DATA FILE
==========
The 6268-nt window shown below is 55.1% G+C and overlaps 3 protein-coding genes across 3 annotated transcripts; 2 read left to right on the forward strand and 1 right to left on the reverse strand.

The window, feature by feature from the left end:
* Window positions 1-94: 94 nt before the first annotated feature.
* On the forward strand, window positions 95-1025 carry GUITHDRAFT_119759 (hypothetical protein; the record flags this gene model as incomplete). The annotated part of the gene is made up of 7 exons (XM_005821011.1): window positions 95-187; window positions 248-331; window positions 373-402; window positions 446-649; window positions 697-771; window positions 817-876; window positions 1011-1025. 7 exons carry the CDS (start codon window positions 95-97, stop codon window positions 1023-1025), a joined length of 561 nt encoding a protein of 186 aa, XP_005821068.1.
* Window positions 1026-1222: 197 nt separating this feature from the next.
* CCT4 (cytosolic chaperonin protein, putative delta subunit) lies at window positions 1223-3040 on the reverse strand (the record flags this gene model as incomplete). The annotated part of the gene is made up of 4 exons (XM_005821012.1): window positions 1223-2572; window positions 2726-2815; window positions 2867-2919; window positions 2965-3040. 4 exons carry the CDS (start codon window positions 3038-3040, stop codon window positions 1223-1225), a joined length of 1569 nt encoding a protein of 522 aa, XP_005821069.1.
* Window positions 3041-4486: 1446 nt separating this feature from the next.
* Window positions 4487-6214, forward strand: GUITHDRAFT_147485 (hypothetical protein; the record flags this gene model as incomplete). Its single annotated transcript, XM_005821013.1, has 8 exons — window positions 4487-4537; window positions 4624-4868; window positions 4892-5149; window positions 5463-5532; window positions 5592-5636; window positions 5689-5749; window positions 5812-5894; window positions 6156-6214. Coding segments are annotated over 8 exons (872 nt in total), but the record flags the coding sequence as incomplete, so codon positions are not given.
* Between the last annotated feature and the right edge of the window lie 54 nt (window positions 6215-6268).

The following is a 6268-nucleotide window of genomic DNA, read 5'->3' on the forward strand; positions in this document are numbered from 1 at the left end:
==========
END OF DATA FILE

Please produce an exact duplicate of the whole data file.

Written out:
The 6268-nt window shown below is 55.1% G+C and overlaps 3 protein-coding genes across 3 annotated transcripts; 2 read left to right on the forward strand and 1 right to left on the reverse strand.

The window, feature by feature from the left end:
* Window positions 1-94: 94 nt before the first annotated feature.
* On the forward strand, window positions 95-1025 carry GUITHDRAFT_119759 (hypothetical protein; the record flags this gene model as incomplete). The annotated part of the gene is made up of 7 exons (XM_005821011.1): window positions 95-187; window positions 248-331; window positions 373-402; window positions 446-649; window positions 697-771; window positions 817-876; window positions 1011-1025. 7 exons carry the CDS (start codon window positions 95-97, stop codon window positions 1023-1025), a joined length of 561 nt encoding a protein of 186 aa, XP_005821068.1.
* Window positions 1026-1222: 197 nt separating this feature from the next.
* CCT4 (cytosolic chaperonin protein, putative delta subunit) lies at window positions 1223-3040 on the reverse strand (the record flags this gene model as incomplete). The annotated part of the gene is made up of 4 exons (XM_005821012.1): window positions 1223-2572; window positions 2726-2815; window positions 2867-2919; window positions 2965-3040. 4 exons carry the CDS (start codon window positions 3038-3040, stop codon window positions 1223-1225), a joined length of 1569 nt encoding a protein of 522 aa, XP_005821069.1.
* Window positions 3041-4486: 1446 nt separating this feature from the next.
* Window positions 4487-6214, forward strand: GUITHDRAFT_147485 (hypothetical protein; the record flags this gene model as incomplete). Its single annotated transcript, XM_005821013.1, has 8 exons — window positions 4487-4537; window positions 4624-4868; window positions 4892-5149; window positions 5463-5532; window positions 5592-5636; window positions 5689-5749; window positions 5812-5894; window positions 6156-6214. Coding segments are annotated over 8 exons (872 nt in total), but the record flags the coding sequence as incomplete, so codon positions are not given.
* Between the last annotated feature and the right edge of the window lie 54 nt (window positions 6215-6268).

The following is a 6268-nucleotide window of genomic DNA, read 5'->3' on the forward strand; positions in this document are numbered from 1 at the left end: